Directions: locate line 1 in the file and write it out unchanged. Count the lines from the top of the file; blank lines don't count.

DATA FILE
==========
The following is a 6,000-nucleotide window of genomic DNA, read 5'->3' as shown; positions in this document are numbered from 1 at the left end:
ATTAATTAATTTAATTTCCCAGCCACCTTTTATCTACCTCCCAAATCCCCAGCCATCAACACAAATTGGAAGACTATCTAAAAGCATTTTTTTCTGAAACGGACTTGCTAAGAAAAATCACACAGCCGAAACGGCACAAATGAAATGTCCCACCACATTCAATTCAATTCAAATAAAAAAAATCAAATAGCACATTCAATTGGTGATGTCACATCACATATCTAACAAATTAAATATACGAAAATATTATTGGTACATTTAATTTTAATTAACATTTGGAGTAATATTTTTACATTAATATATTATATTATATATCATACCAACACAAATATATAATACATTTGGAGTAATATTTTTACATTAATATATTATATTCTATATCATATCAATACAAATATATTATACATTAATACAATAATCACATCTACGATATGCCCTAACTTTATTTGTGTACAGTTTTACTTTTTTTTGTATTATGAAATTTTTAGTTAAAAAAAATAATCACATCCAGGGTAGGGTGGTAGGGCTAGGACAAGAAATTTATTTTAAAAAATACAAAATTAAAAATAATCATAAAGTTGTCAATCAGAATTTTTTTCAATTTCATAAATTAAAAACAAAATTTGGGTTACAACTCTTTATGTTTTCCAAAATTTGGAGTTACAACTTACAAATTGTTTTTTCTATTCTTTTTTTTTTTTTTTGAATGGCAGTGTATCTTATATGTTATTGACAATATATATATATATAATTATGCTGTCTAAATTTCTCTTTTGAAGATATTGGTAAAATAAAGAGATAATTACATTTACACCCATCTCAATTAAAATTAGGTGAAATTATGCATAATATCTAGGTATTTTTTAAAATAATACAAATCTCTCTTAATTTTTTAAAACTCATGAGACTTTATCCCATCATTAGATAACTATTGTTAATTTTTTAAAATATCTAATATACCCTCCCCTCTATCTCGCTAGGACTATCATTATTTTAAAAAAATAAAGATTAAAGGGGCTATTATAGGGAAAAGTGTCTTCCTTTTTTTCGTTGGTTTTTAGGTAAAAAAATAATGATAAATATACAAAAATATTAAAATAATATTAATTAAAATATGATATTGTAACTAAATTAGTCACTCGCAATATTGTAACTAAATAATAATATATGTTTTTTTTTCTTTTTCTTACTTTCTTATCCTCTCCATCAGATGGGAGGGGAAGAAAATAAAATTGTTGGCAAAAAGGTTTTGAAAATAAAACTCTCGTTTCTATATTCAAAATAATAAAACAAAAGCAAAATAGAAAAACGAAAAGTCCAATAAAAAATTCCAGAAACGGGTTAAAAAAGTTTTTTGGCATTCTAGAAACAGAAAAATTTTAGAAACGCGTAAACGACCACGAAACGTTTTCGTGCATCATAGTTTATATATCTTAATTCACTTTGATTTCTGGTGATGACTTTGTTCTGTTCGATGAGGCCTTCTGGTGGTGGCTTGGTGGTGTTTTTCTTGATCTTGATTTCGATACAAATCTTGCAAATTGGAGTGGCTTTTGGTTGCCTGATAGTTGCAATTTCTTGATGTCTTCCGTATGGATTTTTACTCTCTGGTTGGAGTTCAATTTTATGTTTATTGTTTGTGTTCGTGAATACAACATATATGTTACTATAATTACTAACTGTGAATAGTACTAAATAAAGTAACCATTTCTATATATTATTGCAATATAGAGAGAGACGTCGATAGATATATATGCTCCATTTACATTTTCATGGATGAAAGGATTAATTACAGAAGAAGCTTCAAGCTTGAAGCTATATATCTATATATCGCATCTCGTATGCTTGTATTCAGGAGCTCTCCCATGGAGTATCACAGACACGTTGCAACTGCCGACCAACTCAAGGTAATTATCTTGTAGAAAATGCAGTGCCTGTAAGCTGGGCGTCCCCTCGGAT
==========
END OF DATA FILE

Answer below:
The following is a 6,000-nucleotide window of genomic DNA, read 5'->3' as shown; positions in this document are numbered from 1 at the left end: